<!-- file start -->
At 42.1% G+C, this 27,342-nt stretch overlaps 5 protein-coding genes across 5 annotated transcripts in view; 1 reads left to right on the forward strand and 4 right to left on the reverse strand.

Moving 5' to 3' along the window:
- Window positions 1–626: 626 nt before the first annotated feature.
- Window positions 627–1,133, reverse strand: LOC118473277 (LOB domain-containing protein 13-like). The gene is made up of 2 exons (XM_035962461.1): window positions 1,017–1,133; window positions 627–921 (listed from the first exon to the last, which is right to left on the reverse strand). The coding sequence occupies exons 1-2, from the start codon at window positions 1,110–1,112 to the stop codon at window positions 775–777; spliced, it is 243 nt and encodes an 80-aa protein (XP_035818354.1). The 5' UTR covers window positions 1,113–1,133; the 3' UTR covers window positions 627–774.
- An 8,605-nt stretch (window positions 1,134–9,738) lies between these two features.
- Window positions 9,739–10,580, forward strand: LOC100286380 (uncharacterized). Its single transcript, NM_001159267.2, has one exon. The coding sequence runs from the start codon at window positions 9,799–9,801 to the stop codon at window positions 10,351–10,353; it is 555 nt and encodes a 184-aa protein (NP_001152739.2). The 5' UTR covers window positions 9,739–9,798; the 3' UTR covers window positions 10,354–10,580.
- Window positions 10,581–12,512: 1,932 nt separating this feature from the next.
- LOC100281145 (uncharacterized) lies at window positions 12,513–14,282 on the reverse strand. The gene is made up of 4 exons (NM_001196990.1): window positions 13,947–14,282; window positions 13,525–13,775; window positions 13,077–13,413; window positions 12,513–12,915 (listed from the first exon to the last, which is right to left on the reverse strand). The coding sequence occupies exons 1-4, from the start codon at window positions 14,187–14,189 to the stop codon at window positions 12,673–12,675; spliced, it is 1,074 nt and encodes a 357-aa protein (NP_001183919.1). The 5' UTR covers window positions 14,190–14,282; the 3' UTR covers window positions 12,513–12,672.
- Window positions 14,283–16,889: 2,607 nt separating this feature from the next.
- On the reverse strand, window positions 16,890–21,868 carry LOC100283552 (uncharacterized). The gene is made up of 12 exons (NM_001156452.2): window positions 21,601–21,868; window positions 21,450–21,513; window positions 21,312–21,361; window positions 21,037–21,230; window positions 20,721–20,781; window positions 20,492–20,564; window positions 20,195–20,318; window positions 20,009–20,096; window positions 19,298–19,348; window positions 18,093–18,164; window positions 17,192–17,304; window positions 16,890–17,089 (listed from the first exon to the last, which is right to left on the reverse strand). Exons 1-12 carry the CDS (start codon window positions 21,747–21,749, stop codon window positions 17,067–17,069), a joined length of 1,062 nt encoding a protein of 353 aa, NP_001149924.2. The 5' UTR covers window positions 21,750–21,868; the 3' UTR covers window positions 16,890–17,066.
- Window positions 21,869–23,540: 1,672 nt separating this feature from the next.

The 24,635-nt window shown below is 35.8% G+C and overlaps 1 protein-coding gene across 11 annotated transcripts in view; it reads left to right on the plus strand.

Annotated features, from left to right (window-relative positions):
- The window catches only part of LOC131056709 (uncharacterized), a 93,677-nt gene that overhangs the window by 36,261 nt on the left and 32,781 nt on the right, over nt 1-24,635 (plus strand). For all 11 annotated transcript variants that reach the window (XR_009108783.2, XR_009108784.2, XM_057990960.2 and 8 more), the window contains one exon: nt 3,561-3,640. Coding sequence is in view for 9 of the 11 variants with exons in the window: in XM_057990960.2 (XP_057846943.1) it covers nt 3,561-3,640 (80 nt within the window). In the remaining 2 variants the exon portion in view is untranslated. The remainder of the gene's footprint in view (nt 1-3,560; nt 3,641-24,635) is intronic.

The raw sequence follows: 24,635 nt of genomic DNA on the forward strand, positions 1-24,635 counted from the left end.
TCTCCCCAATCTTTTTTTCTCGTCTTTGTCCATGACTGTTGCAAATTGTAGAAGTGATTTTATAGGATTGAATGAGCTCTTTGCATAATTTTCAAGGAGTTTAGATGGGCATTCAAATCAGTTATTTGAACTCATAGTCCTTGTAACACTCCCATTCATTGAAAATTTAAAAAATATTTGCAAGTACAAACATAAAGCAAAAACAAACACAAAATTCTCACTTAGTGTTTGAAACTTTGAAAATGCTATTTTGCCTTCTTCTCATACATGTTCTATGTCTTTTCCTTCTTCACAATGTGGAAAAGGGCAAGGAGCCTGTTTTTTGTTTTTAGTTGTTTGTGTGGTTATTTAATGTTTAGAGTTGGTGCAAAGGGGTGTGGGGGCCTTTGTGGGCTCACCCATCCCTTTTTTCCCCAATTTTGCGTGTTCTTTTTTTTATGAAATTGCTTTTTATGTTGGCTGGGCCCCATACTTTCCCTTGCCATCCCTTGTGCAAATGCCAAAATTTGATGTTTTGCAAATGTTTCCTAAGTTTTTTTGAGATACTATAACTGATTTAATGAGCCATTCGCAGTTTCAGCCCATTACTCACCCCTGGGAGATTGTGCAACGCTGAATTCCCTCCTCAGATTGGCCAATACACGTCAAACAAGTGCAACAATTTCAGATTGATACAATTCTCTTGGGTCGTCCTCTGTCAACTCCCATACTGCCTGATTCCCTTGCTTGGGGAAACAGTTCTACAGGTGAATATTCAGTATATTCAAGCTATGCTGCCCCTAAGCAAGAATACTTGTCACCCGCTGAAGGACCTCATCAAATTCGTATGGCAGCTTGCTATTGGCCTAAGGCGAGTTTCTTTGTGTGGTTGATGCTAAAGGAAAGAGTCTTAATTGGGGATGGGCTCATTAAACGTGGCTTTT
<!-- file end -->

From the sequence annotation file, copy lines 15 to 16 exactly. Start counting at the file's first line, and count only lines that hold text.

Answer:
The raw sequence follows: 24,635 nt of genomic DNA on the forward strand, positions 1-24,635 counted from the left end.
TCTCCCCAATCTTTTTTTCTCGTCTTTGTCCATGACTGTTGCAAATTGTAGAAGTGATTTTATAGGATTGAATGAGCTCTTTGCATAATTTTCAAGGAGTTTAGATGGGCATTCAAATCAGTTATTTGAACTCATAGTCCTTGTAACACTCCCATTCATTGAAAATTTAAAAAATATTTGCAAGTACAAACATAAAGCAAAAACAAACACAAAATTCTCACTTAGTGTTTGAAACTTTGAAAATGCTATTTTGCCTTCTTCTCATACATGTTCTATGTCTTTTCCTTCTTCACAATGTGGAAAAGGGCAAGGAGCCTGTTTTTTGTTTTTAGTTGTTTGTGTGGTTATTTAATGTTTAGAGTTGGTGCAAAGGGGTGTGGGGGCCTTTGTGGGCTCACCCATCCCTTTTTTCCCCAATTTTGCGTGTTCTTTTTTTTATGAAATTGCTTTTTATGTTGGCTGGGCCCCATACTTTCCCTTGCCATCCCTTGTGCAAATGCCAAAATTTGATGTTTTGCAAATGTTTCCTAAGTTTTTTTGAGATACTATAACTGATTTAATGAGCCATTCGCAGTTTCAGCCCATTACTCACCCCTGGGAGATTGTGCAACGCTGAATTCCCTCCTCAGATTGGCCAATACACGTCAAACAAGTGCAACAATTTCAGATTGATACAATTCTCTTGGGTCGTCCTCTGTCAACTCCCATACTGCCTGATTCCCTTGCTTGGGGAAACAGTTCTACAGGTGAATATTCAGTATATTCAAGCTATGCTGCCCCTAAGCAAGAATACTTGTCACCCGCTGAAGGACCTCATCAAATTCGTATGGCAGCTTGCTATTGGCCTAAGGCGAGTTTCTTTGTGTGGTTGATGCTAAAGGAAAGAGTCTTAATTGGGGATGGGCTCATTAAACGTGGCTTTT